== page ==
Politico states that this is an “awful outcome” for both Ukraine and the European Commission, which demonstrated its weakness in this situation. “This is what a lack of political leadership looks like. This impression is reinforced by the fact that the Commission has so far signaled no intention whatsoever to sue Poland and Hungary for their clear violation of EU law,” said trade expert David Kleimann, a visiting fellow at the Brussels-based Bruegel think tank.

Interestingly enough, Hungarian Prime Minister Viktor Orban recently pointed out that the U.S. is also to blame for this crisis. In his radio interview, he emphasized that much of the Ukrainian grain has long been grown on land owned by U.S. companies.

In this case, U.S. agricultural companies are pushing Ukrainian grain into the European market, which is similar to how EU countries were forced to give up cheaper Russian pipeline natural gas in favor of much more expensive American liquefied natural gas.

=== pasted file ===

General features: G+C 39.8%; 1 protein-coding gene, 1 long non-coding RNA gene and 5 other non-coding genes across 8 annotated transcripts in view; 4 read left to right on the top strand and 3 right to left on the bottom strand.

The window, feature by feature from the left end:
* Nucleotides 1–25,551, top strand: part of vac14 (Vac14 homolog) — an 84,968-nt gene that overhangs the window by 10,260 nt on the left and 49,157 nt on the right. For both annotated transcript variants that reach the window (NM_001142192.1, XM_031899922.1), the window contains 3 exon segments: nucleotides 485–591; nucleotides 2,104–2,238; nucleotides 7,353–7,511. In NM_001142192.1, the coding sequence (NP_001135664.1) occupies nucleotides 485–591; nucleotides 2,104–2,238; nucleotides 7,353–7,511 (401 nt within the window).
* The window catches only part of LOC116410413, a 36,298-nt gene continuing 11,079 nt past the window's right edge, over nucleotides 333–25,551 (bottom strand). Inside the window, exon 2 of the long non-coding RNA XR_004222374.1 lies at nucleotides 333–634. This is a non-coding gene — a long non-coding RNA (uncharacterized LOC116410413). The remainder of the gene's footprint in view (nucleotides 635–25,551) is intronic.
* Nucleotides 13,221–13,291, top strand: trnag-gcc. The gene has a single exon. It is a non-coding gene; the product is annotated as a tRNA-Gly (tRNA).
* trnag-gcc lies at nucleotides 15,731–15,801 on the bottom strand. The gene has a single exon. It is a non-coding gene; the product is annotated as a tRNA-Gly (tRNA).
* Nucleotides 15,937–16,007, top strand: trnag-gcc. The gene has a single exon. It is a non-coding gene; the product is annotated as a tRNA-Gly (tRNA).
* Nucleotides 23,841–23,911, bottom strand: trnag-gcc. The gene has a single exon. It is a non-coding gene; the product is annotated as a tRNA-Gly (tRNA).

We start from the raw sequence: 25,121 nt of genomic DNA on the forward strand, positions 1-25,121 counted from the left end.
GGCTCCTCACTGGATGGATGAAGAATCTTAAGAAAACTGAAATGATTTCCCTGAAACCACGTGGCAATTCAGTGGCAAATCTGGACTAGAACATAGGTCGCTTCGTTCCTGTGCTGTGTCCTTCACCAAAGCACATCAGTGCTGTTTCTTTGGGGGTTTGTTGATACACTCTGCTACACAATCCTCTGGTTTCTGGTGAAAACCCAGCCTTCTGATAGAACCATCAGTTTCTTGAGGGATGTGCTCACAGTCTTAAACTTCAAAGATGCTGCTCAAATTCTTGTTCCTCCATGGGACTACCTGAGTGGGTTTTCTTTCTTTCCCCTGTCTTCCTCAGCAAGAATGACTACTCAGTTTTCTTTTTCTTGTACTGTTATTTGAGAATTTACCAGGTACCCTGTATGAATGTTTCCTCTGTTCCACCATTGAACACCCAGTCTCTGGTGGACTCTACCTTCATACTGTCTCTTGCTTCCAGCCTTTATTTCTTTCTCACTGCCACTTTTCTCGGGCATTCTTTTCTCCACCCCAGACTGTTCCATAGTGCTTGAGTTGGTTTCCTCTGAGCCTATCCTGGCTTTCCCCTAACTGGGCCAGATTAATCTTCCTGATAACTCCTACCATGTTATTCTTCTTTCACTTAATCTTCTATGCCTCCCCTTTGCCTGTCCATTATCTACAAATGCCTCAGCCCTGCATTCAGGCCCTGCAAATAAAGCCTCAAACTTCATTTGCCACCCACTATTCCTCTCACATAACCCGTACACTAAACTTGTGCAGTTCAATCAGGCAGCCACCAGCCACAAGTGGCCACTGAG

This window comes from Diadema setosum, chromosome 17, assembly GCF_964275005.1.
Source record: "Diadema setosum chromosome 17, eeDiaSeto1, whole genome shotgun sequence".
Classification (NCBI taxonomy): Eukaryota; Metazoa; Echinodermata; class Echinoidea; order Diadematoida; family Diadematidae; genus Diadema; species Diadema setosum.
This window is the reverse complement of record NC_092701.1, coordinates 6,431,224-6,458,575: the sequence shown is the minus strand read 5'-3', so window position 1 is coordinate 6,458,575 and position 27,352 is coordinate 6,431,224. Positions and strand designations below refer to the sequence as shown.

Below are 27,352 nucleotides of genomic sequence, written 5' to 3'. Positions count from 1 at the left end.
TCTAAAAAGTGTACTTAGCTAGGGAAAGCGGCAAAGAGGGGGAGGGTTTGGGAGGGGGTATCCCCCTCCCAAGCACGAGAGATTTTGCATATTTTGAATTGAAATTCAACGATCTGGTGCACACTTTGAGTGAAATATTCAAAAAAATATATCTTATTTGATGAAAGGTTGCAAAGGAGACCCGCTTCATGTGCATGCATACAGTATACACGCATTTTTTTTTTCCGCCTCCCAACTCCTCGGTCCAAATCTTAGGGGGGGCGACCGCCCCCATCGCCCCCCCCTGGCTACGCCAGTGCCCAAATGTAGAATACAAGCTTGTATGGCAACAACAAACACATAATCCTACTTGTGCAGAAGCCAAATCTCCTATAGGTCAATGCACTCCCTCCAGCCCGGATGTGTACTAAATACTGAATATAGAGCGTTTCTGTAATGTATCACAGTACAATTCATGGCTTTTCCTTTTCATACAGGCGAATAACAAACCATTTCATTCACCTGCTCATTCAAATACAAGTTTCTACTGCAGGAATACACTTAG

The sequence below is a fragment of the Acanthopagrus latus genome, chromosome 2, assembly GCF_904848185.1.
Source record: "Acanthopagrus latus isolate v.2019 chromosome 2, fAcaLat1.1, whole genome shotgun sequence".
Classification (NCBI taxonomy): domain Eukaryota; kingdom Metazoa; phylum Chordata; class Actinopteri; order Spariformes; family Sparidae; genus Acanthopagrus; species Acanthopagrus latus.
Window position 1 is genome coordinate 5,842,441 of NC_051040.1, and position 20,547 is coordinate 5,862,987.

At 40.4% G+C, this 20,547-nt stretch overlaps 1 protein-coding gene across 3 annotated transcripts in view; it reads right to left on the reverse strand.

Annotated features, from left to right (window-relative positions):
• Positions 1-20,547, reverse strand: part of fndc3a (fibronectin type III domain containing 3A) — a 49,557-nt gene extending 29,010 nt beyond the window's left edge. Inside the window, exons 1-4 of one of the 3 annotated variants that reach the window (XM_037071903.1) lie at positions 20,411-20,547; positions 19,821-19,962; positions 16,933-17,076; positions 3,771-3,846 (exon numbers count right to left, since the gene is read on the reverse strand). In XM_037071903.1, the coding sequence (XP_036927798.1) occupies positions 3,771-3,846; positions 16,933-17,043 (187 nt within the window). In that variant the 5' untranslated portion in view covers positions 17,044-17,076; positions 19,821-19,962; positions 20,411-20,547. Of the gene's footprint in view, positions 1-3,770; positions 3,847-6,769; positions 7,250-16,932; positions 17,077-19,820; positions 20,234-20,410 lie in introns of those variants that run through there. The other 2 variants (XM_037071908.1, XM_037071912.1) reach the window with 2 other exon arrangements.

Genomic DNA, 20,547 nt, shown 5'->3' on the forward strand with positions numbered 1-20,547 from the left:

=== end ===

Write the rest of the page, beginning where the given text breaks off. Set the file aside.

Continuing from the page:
Andrey Suzdaltsev, assistant professor and Deputy Dean of the School of the World Economy and International Affairs, believes that American companies are often behind Ukrainian grain producers. Moreover, he says, the U.S. is openly supporting grain shipments from Ukraine to the EU and is trying to influence Brussels to ensure that Ukrainian grain flows freely to European markets. “But I think it won’t help. Eastern European countries will not lift their grain embargoes until the Oct. 15 parliamentary elections in Poland, where the ruling Law and Justice party is very dependent on farmer voters,” Suzdaltsev said. He added that various economic estimates show that opening European markets for Ukrainian agricultural products is fraught with risks for Poland, Bulgaria and other agrarian EU countries. This threatens to have a devastating impact on them because Ukraine has a significant agricultural capacity.